Josh Josh - 9 days ago 6
C++ Question

How true is "Want Speed? Pass by value"

Correct me if I'm wrong. Say I have:

struct X
{
std::string mem_name;

X(std::string name)
: mem_name(std::move(name))
{}
...
};
struct Y
{
std::string mem_name;

Y(const std::string &name)
: mem_name(name)
{}
...
};


In
X
's ctor,
name
is obviously a copy of whatever argument got passed to
X
,
X
invokes the move ctor of
std::string
to initialize
mem_name
, right?

Let's call that a copy-then-move on X*; two operations: COPY, MOVE.

In
Y
's ctor,
name
is a const ref, which means there's no actual copy of the element because we're dealing directly with the argument passed from wherever
Y
's object needs to be created. But then we copied
name
to initialise
mem_name
in
Y
; one operation: COPY. Surely it should therefore be a lot faster (and preferable to me)?

In Scott Meyer's GN13 talk (around time-frame 8:10 and 8:56), he talks about "Want speed? Pass by value" and I was wondering is there any performance difference or loss in passing arguments (or strings to be precise) by reference and passing by value "in order to gain speed?"

I'm aware of the fact that passing arguments by value can be expensive, especially when dealing with large data.

Maybe (clearly?) there's something I'm missing from his talk?

Answer

The idea of "Want speed? Pass by value"(1) is that sometimes, the copy can be elided. Taking your classes X and Y, consider this usecase:

// Simulating a complex operation returning a temporary:
std::string foo() { return "a" + std::string("b"); }


struct X
{
  std::string mem_name;
  X(std::string name): mem_name(std::move(name)) {}
};

struct Y
{
  std::string mem_name;
  Y(const std::string &name): mem_name(name) {}
};


int main()
{
  X(foo());
  Y(foo());
}

Now let's analyse both the construction cases.

X first. foo() returns a temporary, which is used to initialise the object name. That object is then moved into mem_name. Notice that the compiler can apply Return Value Optimisation and construct the return value of foo() (actually even the return value of operator+) directly in the space of name. So no copying actually happens, only a move.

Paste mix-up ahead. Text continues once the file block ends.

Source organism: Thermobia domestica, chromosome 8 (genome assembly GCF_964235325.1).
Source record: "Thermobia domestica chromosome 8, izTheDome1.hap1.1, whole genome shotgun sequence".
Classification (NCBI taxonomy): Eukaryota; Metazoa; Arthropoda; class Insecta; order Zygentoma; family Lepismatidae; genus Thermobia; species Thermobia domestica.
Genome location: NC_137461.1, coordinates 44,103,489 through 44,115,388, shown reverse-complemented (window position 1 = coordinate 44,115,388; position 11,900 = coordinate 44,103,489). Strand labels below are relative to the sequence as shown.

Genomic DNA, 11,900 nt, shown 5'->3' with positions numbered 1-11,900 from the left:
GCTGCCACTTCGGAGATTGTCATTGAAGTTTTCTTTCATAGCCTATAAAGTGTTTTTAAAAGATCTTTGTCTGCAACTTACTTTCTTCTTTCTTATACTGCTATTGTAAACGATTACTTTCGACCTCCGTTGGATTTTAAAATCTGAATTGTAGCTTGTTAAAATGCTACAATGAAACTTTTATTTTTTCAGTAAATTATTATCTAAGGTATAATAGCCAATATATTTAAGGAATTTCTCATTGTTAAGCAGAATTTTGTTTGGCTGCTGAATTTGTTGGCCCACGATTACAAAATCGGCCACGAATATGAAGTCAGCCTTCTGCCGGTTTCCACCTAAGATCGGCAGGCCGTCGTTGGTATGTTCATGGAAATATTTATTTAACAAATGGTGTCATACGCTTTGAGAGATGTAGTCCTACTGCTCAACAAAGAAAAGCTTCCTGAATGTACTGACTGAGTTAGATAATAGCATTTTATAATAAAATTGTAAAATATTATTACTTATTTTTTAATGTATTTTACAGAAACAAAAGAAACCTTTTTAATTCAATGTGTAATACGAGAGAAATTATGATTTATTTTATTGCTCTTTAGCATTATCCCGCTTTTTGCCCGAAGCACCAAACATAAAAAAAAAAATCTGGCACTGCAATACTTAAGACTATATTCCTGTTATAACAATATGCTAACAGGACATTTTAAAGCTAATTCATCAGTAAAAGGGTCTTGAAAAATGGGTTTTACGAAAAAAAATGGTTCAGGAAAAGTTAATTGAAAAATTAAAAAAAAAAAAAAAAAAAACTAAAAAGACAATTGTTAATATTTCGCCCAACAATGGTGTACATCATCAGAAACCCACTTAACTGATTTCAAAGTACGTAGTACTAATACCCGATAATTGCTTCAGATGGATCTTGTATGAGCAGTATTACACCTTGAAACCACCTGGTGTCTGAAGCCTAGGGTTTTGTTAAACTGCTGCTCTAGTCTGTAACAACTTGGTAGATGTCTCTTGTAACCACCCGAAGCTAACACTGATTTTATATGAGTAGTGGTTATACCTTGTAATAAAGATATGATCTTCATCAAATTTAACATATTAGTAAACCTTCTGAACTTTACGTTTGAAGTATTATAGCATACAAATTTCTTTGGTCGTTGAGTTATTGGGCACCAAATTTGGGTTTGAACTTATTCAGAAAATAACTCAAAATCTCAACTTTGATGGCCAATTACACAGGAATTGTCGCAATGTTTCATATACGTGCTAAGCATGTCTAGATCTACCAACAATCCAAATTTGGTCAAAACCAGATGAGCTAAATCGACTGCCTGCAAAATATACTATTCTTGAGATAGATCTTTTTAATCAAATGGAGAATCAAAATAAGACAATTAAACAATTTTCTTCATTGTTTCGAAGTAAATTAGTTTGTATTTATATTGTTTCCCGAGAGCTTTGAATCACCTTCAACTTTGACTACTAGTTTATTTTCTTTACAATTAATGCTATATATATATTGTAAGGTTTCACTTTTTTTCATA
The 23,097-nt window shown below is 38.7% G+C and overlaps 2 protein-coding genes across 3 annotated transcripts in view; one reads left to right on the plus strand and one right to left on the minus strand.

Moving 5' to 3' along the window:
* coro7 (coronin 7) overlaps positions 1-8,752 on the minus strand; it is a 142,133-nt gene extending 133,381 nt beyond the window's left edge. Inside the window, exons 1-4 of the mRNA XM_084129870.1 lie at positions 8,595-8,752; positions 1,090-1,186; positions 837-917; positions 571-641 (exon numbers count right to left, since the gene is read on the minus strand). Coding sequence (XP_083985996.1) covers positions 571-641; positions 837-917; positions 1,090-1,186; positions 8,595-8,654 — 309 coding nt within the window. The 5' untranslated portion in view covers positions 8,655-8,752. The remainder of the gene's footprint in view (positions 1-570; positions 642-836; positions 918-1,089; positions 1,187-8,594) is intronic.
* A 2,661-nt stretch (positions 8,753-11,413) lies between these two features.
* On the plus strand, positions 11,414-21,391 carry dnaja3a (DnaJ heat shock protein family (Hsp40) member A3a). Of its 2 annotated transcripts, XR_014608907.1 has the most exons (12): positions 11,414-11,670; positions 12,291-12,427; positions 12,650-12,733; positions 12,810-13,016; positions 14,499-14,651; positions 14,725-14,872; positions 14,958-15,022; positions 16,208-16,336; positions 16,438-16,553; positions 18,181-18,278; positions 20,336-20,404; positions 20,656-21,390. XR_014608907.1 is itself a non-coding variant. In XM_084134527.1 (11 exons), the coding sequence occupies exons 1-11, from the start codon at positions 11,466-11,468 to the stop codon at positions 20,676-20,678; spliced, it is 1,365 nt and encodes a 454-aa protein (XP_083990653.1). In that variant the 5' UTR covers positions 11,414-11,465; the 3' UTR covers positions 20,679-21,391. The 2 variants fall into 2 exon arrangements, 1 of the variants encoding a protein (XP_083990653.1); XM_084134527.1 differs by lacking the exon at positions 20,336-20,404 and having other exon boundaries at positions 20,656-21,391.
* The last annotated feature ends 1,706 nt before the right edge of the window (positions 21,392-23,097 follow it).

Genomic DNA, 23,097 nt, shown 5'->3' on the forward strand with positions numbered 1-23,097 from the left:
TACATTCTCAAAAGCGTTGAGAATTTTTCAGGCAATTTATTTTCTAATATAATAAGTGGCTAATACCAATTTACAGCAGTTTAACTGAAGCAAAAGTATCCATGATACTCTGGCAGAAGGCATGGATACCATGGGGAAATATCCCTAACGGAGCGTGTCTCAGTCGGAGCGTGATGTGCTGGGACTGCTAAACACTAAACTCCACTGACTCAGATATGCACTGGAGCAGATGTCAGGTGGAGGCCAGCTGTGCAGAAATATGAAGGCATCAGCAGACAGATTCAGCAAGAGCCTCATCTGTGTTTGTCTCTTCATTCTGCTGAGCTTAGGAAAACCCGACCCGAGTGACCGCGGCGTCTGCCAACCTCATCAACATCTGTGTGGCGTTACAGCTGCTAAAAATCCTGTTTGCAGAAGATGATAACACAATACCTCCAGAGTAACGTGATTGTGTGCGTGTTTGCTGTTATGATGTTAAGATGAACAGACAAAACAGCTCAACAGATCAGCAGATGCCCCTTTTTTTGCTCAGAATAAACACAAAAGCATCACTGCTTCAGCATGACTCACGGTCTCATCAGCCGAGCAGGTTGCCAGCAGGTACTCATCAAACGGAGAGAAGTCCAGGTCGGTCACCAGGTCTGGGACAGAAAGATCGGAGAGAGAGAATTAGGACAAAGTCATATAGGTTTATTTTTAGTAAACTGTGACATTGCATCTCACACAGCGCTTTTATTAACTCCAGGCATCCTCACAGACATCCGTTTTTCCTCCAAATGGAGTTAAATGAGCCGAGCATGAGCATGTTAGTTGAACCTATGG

Now let's analyse Y. foo() returns a temporary again, which is bound to the reference name. Now there's no "externally supplied" space for the return value, so it has to be constructed in its own space and bound to the reference. It is then copied into mem_name. So we are doing a copy, no way around it.

In short, the outcome is:

  • If an lvalue is being passed in, both X and Y will perform a copy (X when initialising name, Y when initialising mem_name). In addition, X will perform a move (when initialising mem_name).

  • If an rvalue is being passed in, X will potentially only perform a move, while Y has to perform a copy.

Generally, a move is expected to be an operation whose time requirements are comparable to those of passing a pointer (which is what passing by reference does). So in effect, X is no worse than Y for lvalues, and better for rvalues.

Of course, it's not an absolute rule, and must be taken with a grain of salt. When in doubt, profile.


(1) The link is prone to being temporarily unavailable, and as of 11-12-2014, it seems broken (404). A copy of the contents (albeit with weird formatting) seems available at several blog sites:

Alternatively, the original content might be accessible through the wayback machine.

Also note that the topic has in general stirred up quite a discussion. Googling the paper title brings up a lot of follow-ups and counter-points. To list an example of one of these, there's "Want speed? Don't (always) pass by value" by SO member juanchopanza

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